Results 1 to 7 of 7

Math Help - three problems I am stuck on

  1. #1
    Junior Member
    Joined
    Sep 2008
    Posts
    55

    three problems I am stuck on

    1. Find all pairs of positive integers 0 < a < b such that gcd(a,b) = 6 and ab = 2160

    obviously I could list all integers of this form and check each, I am wondering if there is a more theoretical, efficient way?

    2. Let m and n be two integers such that the greatest common divisor, of m and n, gcd(m,n) = 1. What values can the greatest common divisor of (m + n), (m + 7n) take? i.e what values can gcd (m+n, m+7n) take? Why?


    3. Let a,b,m,n be positive integers such that a|m (a divides m) and b|m and gcd (m/a, m/b) = 1. Prove that if a|n and b|n, then m|n
    Follow Math Help Forum on Facebook and Google+

  2. #2
    Super Member

    Joined
    May 2006
    From
    Lexington, MA (USA)
    Posts
    11,814
    Thanks
    703
    Hello, minivan15!

    1. Find all pairs of positive integers 0 < a < b such that \text{gcd}(a,b) = 6\,\text{ and }ab = 2160
    Some brute-force Listing is required, but we can minimize it.

    Factor 2160 into two parts.
    One part must have a factor of 6.
    The two parts must have a GCD of 6.

    . . \begin{array}{c|c}<br />
\text{Factors} & {GCD} \\ \hline<br /> <br />
6 ,360 & 6 \\<br />
{\color{red}\rlap{//////}}12,180 & {\color{red}\rlap{//}}12 \\<br />
18,120 & 6 \\ <br />
24,90 & 6 \\<br />
30,72 & 6 \\<br />
{\color{red}\rlap{/////}}36,60 & {\color{red}\rlap{//}}12 \\<br />
{\color{red}\rlap{/////}}48,45 & {\color{red}\rlap{/}}3<br />
\end{array}

    Follow Math Help Forum on Facebook and Google+

  3. #3
    Junior Member
    Joined
    Sep 2008
    Posts
    55
    great, thank you! Any ideas on the other two?
    Follow Math Help Forum on Facebook and Google+

  4. #4
    MHF Contributor
    Opalg's Avatar
    Joined
    Aug 2007
    From
    Leeds, UK
    Posts
    4,041
    Thanks
    7
    Just to get you started on 2., if d divides m+n and m+7n, then d must divide (m+7n)(m+n) = 6n.
    Follow Math Help Forum on Facebook and Google+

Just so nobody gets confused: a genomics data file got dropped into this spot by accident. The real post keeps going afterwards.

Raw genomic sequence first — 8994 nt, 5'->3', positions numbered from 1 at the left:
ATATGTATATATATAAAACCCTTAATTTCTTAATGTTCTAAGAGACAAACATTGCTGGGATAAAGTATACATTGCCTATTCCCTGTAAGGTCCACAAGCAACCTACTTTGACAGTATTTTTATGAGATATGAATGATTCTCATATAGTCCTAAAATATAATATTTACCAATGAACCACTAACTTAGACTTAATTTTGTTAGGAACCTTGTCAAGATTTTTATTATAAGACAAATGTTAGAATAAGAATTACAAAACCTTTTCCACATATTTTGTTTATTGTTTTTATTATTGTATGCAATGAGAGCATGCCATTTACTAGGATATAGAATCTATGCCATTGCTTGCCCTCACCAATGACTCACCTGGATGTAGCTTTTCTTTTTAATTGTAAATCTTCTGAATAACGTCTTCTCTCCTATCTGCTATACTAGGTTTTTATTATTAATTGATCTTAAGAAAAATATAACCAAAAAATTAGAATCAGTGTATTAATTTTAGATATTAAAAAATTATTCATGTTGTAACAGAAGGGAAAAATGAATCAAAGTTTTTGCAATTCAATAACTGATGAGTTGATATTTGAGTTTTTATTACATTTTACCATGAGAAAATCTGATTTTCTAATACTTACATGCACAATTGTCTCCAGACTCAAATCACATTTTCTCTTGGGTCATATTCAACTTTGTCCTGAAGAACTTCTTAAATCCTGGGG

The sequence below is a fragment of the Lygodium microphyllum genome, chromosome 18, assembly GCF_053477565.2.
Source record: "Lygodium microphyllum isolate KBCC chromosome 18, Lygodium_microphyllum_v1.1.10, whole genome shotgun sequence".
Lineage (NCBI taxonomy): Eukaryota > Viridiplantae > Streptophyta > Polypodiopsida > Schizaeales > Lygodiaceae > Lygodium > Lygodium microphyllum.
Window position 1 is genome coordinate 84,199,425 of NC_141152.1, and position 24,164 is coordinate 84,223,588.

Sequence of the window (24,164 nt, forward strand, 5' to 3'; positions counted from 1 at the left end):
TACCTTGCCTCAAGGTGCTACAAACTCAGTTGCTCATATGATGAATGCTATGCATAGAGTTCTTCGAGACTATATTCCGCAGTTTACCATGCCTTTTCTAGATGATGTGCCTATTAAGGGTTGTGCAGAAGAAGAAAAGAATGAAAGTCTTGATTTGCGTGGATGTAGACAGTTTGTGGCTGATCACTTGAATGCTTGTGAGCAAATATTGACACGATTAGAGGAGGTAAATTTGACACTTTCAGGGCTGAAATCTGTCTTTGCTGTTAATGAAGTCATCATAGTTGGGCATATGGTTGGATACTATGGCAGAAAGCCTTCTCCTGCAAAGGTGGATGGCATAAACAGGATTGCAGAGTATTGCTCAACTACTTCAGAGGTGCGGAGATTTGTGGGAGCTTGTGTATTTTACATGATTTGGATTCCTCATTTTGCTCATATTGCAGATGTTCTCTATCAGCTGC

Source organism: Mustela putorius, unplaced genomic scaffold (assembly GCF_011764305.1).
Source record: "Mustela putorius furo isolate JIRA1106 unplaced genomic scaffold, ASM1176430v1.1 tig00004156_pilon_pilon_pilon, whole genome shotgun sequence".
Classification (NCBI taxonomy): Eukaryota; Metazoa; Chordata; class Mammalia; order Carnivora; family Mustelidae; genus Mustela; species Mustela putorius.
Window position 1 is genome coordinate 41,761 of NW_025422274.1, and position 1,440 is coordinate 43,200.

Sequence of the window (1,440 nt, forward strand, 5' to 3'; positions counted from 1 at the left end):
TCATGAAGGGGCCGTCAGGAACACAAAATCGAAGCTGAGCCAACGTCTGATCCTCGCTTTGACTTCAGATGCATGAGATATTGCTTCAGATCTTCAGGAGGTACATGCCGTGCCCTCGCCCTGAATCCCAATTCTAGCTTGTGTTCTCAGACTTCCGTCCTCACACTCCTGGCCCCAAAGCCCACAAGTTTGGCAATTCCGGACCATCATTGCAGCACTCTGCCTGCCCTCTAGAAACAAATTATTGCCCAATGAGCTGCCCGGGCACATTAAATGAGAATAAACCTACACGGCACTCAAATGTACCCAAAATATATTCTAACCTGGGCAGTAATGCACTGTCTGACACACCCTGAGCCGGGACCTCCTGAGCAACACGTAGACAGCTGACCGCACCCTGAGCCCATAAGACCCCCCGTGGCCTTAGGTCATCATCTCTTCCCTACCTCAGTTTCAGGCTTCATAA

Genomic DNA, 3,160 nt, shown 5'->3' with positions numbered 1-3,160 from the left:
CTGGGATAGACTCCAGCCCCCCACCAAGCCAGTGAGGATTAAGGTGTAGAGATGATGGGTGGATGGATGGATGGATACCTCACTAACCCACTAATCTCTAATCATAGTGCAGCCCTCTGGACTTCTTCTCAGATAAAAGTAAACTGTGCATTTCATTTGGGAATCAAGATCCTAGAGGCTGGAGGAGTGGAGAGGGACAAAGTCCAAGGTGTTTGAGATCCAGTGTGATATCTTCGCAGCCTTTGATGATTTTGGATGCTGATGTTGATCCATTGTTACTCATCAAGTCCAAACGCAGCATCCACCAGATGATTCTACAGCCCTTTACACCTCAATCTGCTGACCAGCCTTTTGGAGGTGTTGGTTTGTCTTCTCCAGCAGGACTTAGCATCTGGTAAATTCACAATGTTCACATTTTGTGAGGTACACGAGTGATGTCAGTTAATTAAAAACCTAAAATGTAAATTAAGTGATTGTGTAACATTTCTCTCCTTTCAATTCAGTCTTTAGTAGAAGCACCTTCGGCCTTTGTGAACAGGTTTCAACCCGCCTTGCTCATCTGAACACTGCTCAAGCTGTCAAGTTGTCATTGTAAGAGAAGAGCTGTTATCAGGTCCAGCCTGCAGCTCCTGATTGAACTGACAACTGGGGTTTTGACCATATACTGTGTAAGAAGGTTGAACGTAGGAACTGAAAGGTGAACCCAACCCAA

5. #5
    Junior Member
    Joined
    Sep 2008
    Posts
    55
    yes, I actually was working on it more and reached that conclusion myself

    where I went from there was to do my best to narrow down the choices, I said:

    let gcd(m + n, m + 7n) = d

    as you said, d|6n

    gcd(d,6) = 1 or gcd (d,6) does not equal 1

    If gcd (d,6) = 1 then by Euclid's Lemma d|n

    and if d|n then d|(m + n) iff d|m, but if d|m then d would divide both m and n, contradicting the assumption that gcd(m,n) = 1 for d > 1

    so either d = 1 or gcd(d,6) > 1

    what I was working on next was to look at the options when gcd (d,6) > 1. I started attempting to show that if d > 6 and gcd(d,6) > 1 then d must be a multiple of b, which seemed simple at first although the more I thought about it the less sure I became...essentially now I am stuck at this part, where should I go from here?
    Follow Math Help Forum on Facebook and Google+

  6. #6
    MHF Contributor
    Opalg's Avatar
    Joined
    Aug 2007
    From
    Leeds, UK
    Posts
    4,041
    Thanks
    7
    Quote Originally Posted by minivan15 View Post
    yes, I actually was working on it more and reached that conclusion myself

    where I went from there was to do my best to narrow down the choices, I said:

    let gcd(m + n, m + 7n) = d

    as you said, d|6n

    gcd(d,6) = 1 or gcd (d,6) does not equal 1

    If gcd (d,6) = 1 then by Euclid's Lemma d|n

    and if d|n then d|(m + n) iff d|m, but if d|m then d would divide both m and n, contradicting the assumption that gcd(m,n) = 1 for d > 1

    so either d = 1 or gcd(d,6) > 1

    what I was working on next was to look at the options when gcd (d,6) > 1. I started attempting to show that if d > 6 and gcd(d,6) > 1 then d must be a multiple of b, which seemed simple at first although the more I thought about it the less sure I became...essentially now I am stuck at this part, where should I go from here?
    That's good progress. But suppose that instead of taking d to be the gcd of m+n and m+7n, you take it to be a prime divisor of m+n and m+7n. Then d|6n, but you have shown that d does not divide n. Therefore d|6. So the only possibilities for d are d=2 or d=3.

    Pushing that argument a bit further, you should be able to show that the only possibilities for gcd(m+n,m+7n) are 1, 2, 3 and 6. After that, you can start playing with numbers to find examples showing that all these possibilities can occur. For example, if m=5 and n=7 then gcd(m,n)=1 and gcd(m+n,m+7n) = gcd(12, 54) = 6.
    Follow Math Help Forum on Facebook and Google+

  7. #7
    Junior Member
    Joined
    Sep 2008
    Posts
    55
    great! I worked it out, thank you very much for your help!
    Follow Math Help Forum on Facebook and Google+

Similar Math Help Forum Discussions

  1. two problems I am really stuck on
    Posted in the Trigonometry Forum
    Replies: 0
    Last Post: November 13th 2011, 12:59 PM
  2. stuck on these 3 problems
    Posted in the Geometry Forum
    Replies: 1
    Last Post: March 1st 2010, 10:32 PM
  3. Stuck on a few problems
    Posted in the Statistics Forum
    Replies: 2
    Last Post: October 1st 2009, 07:06 PM
  4. Stuck on these problems
    Posted in the Calculus Forum
    Replies: 1
    Last Post: November 29th 2008, 05:19 AM
  5. Stuck on a few problems
    Posted in the Advanced Statistics Forum
    Replies: 2
    Last Post: September 6th 2008, 08:29 PM

Search Tags


/mathhelpforum @mathhelpforum